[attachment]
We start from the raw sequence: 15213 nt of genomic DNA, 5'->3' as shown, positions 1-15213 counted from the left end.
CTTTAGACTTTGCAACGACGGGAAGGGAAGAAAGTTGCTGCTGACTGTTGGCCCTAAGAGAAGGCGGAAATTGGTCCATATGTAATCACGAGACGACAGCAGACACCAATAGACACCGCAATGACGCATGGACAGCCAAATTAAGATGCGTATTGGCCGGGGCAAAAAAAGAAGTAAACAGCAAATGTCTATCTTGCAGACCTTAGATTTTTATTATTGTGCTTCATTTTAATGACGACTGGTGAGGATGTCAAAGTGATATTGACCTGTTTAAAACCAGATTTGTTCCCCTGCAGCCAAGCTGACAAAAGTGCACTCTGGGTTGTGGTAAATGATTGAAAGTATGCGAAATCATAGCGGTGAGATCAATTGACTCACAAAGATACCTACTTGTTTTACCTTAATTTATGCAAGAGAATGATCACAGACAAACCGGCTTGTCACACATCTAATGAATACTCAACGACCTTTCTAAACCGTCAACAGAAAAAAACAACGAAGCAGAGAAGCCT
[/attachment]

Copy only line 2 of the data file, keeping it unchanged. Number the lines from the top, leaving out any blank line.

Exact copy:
CTTTAGACTTTGCAACGACGGGAAGGGAAGAAAGTTGCTGCTGACTGTTGGCCCTAAGAGAAGGCGGAAATTGGTCCATATGTAATCACGAGACGACAGCAGACACCAATAGACACCGCAATGACGCATGGACAGCCAAATTAAGATGCGTATTGGCCGGGGCAAAAAAAGAAGTAAACAGCAAATGTCTATCTTGCAGACCTTAGATTTTTATTATTGTGCTTCATTTTAATGACGACTGGTGAGGATGTCAAAGTGATATTGACCTGTTTAAAACCAGATTTGTTCCCCTGCAGCCAAGCTGACAAAAGTGCACTCTGGGTTGTGGTAAATGATTGAAAGTATGCGAAATCATAGCGGTGAGATCAATTGACTCACAAAGATACCTACTTGTTTTACCTTAATTTATGCAAGAGAATGATCACAGACAAACCGGCTTGTCACACATCTAATGAATACTCAACGACCTTTCTAAACCGTCAACAGAAAAAAACAACGAAGCAGAGAAGCCT